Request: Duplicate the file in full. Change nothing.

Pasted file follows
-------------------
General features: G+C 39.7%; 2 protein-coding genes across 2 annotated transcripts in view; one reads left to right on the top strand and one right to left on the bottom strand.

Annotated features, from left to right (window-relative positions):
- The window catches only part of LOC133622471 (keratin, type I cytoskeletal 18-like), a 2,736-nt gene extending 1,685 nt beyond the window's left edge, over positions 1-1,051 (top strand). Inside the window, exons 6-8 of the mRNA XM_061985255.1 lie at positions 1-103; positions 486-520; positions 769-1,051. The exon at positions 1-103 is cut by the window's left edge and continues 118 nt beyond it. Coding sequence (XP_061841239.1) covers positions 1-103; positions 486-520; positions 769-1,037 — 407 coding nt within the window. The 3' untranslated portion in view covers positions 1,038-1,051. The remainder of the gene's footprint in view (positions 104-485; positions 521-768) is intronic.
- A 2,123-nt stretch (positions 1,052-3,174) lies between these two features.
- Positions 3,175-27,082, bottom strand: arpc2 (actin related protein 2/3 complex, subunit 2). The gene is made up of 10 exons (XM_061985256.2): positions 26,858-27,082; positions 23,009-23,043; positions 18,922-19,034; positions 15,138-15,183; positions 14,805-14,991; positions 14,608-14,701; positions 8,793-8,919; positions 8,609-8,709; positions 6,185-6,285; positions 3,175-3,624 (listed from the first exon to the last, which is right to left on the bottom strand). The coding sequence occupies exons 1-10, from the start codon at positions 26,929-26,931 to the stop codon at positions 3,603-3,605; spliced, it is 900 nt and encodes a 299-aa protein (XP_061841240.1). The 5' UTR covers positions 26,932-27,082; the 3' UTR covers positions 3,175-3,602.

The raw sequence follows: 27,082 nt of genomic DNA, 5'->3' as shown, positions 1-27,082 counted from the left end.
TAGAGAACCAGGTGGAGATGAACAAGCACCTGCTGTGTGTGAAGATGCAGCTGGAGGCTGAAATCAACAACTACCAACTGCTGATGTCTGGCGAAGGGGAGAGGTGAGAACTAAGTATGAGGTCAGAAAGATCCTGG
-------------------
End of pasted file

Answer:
General features: G+C 39.7%; 2 protein-coding genes across 2 annotated transcripts in view; one reads left to right on the top strand and one right to left on the bottom strand.

Annotated features, from left to right (window-relative positions):
- The window catches only part of LOC133622471 (keratin, type I cytoskeletal 18-like), a 2,736-nt gene extending 1,685 nt beyond the window's left edge, over positions 1-1,051 (top strand). Inside the window, exons 6-8 of the mRNA XM_061985255.1 lie at positions 1-103; positions 486-520; positions 769-1,051. The exon at positions 1-103 is cut by the window's left edge and continues 118 nt beyond it. Coding sequence (XP_061841239.1) covers positions 1-103; positions 486-520; positions 769-1,037 — 407 coding nt within the window. The 3' untranslated portion in view covers positions 1,038-1,051. The remainder of the gene's footprint in view (positions 104-485; positions 521-768) is intronic.
- A 2,123-nt stretch (positions 1,052-3,174) lies between these two features.
- Positions 3,175-27,082, bottom strand: arpc2 (actin related protein 2/3 complex, subunit 2). The gene is made up of 10 exons (XM_061985256.2): positions 26,858-27,082; positions 23,009-23,043; positions 18,922-19,034; positions 15,138-15,183; positions 14,805-14,991; positions 14,608-14,701; positions 8,793-8,919; positions 8,609-8,709; positions 6,185-6,285; positions 3,175-3,624 (listed from the first exon to the last, which is right to left on the bottom strand). The coding sequence occupies exons 1-10, from the start codon at positions 26,929-26,931 to the stop codon at positions 3,603-3,605; spliced, it is 900 nt and encodes a 299-aa protein (XP_061841240.1). The 5' UTR covers positions 26,932-27,082; the 3' UTR covers positions 3,175-3,602.

The raw sequence follows: 27,082 nt of genomic DNA, 5'->3' as shown, positions 1-27,082 counted from the left end.
TAGAGAACCAGGTGGAGATGAACAAGCACCTGCTGTGTGTGAAGATGCAGCTGGAGGCTGAAATCAACAACTACCAACTGCTGATGTCTGGCGAAGGGGAGAGGTGAGAACTAAGTATGAGGTCAGAAAGATCCTGG